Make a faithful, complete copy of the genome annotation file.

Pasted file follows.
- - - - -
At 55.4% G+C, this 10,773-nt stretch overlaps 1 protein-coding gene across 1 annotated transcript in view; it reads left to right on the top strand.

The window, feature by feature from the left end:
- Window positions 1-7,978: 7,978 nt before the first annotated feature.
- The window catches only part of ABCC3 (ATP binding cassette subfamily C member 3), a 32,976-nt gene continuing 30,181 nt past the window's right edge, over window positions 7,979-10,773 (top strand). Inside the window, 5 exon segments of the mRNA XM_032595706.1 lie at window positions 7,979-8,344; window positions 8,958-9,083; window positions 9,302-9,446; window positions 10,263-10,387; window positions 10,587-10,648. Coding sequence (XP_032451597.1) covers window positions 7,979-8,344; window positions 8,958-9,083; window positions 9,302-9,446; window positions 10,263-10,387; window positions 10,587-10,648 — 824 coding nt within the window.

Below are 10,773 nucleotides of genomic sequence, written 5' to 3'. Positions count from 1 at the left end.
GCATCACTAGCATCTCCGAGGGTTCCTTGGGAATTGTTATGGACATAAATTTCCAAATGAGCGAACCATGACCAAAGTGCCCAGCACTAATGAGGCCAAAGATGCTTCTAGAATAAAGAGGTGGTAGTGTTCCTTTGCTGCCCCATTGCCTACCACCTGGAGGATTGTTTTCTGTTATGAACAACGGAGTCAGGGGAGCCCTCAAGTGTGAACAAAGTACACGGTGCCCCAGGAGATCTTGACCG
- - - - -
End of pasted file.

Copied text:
At 55.4% G+C, this 10,773-nt stretch overlaps 1 protein-coding gene across 1 annotated transcript in view; it reads left to right on the top strand.

The window, feature by feature from the left end:
- Window positions 1-7,978: 7,978 nt before the first annotated feature.
- The window catches only part of ABCC3 (ATP binding cassette subfamily C member 3), a 32,976-nt gene continuing 30,181 nt past the window's right edge, over window positions 7,979-10,773 (top strand). Inside the window, 5 exon segments of the mRNA XM_032595706.1 lie at window positions 7,979-8,344; window positions 8,958-9,083; window positions 9,302-9,446; window positions 10,263-10,387; window positions 10,587-10,648. Coding sequence (XP_032451597.1) covers window positions 7,979-8,344; window positions 8,958-9,083; window positions 9,302-9,446; window positions 10,263-10,387; window positions 10,587-10,648 — 824 coding nt within the window.

Below are 10,773 nucleotides of genomic sequence, written 5' to 3'. Positions count from 1 at the left end.
GCATCACTAGCATCTCCGAGGGTTCCTTGGGAATTGTTATGGACATAAATTTCCAAATGAGCGAACCATGACCAAAGTGCCCAGCACTAATGAGGCCAAAGATGCTTCTAGAATAAAGAGGTGGTAGTGTTCCTTTGCTGCCCCATTGCCTACCACCTGGAGGATTGTTTTCTGTTATGAACAACGGAGTCAGGGGAGCCCTCAAGTGTGAACAAAGTACACGGTGCCCCAGGAGATCTTGACCG